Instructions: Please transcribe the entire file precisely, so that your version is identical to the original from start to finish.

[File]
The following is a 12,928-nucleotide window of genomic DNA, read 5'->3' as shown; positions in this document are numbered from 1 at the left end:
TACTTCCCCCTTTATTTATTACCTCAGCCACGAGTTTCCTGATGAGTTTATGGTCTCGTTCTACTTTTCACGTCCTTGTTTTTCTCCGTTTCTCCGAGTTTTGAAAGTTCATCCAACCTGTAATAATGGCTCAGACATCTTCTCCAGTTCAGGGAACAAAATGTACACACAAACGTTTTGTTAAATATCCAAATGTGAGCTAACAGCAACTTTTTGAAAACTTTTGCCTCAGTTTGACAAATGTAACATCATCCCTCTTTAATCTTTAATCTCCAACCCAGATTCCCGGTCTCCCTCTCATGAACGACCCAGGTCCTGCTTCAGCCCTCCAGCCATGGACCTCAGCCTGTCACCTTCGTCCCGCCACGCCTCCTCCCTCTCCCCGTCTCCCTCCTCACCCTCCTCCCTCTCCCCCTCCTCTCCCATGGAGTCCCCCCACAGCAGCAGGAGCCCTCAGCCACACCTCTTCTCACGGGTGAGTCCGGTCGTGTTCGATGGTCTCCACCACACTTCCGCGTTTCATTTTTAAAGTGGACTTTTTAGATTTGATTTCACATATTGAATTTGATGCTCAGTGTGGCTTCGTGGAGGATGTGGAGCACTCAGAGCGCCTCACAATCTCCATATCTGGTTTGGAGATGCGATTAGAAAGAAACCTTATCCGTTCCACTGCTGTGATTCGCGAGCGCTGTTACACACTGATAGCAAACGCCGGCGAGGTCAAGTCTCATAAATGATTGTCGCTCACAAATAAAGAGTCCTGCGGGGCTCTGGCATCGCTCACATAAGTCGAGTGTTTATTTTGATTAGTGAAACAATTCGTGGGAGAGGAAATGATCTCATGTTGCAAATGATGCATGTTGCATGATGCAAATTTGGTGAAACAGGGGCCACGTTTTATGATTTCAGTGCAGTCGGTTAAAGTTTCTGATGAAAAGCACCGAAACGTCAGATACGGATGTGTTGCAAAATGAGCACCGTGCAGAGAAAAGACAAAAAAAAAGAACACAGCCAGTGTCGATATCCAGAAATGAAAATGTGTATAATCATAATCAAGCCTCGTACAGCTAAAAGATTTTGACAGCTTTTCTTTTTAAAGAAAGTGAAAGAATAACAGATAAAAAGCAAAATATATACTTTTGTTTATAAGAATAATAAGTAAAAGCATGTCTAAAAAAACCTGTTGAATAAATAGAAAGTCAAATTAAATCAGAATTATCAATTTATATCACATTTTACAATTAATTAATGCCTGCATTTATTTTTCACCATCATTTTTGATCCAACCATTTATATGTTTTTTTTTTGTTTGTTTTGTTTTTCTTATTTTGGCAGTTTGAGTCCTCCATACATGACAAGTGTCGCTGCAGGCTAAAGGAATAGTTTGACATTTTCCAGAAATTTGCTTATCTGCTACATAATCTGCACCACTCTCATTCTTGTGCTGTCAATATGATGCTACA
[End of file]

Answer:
The following is a 12,928-nucleotide window of genomic DNA, read 5'->3' as shown; positions in this document are numbered from 1 at the left end:
TACTTCCCCCTTTATTTATTACCTCAGCCACGAGTTTCCTGATGAGTTTATGGTCTCGTTCTACTTTTCACGTCCTTGTTTTTCTCCGTTTCTCCGAGTTTTGAAAGTTCATCCAACCTGTAATAATGGCTCAGACATCTTCTCCAGTTCAGGGAACAAAATGTACACACAAACGTTTTGTTAAATATCCAAATGTGAGCTAACAGCAACTTTTTGAAAACTTTTGCCTCAGTTTGACAAATGTAACATCATCCCTCTTTAATCTTTAATCTCCAACCCAGATTCCCGGTCTCCCTCTCATGAACGACCCAGGTCCTGCTTCAGCCCTCCAGCCATGGACCTCAGCCTGTCACCTTCGTCCCGCCACGCCTCCTCCCTCTCCCCGTCTCCCTCCTCACCCTCCTCCCTCTCCCCCTCCTCTCCCATGGAGTCCCCCCACAGCAGCAGGAGCCCTCAGCCACACCTCTTCTCACGGGTGAGTCCGGTCGTGTTCGATGGTCTCCACCACACTTCCGCGTTTCATTTTTAAAGTGGACTTTTTAGATTTGATTTCACATATTGAATTTGATGCTCAGTGTGGCTTCGTGGAGGATGTGGAGCACTCAGAGCGCCTCACAATCTCCATATCTGGTTTGGAGATGCGATTAGAAAGAAACCTTATCCGTTCCACTGCTGTGATTCGCGAGCGCTGTTACACACTGATAGCAAACGCCGGCGAGGTCAAGTCTCATAAATGATTGTCGCTCACAAATAAAGAGTCCTGCGGGGCTCTGGCATCGCTCACATAAGTCGAGTGTTTATTTTGATTAGTGAAACAATTCGTGGGAGAGGAAATGATCTCATGTTGCAAATGATGCATGTTGCATGATGCAAATTTGGTGAAACAGGGGCCACGTTTTATGATTTCAGTGCAGTCGGTTAAAGTTTCTGATGAAAAGCACCGAAACGTCAGATACGGATGTGTTGCAAAATGAGCACCGTGCAGAGAAAAGACAAAAAAAAAGAACACAGCCAGTGTCGATATCCAGAAATGAAAATGTGTATAATCATAATCAAGCCTCGTACAGCTAAAAGATTTTGACAGCTTTTCTTTTTAAAGAAAGTGAAAGAATAACAGATAAAAAGCAAAATATATACTTTTGTTTATAAGAATAATAAGTAAAAGCATGTCTAAAAAAACCTGTTGAATAAATAGAAAGTCAAATTAAATCAGAATTATCAATTTATATCACATTTTACAATTAATTAATGCCTGCATTTATTTTTCACCATCATTTTTGATCCAACCATTTATATGTTTTTTTTTTGTTTGTTTTGTTTTTCTTATTTTGGCAGTTTGAGTCCTCCATACATGACAAGTGTCGCTGCAGGCTAAAGGAATAGTTTGACATTTTCCAGAAATTTGCTTATCTGCTACATAATCTGCACCACTCTCATTCTTGTGCTGTCAATATGATGCTACA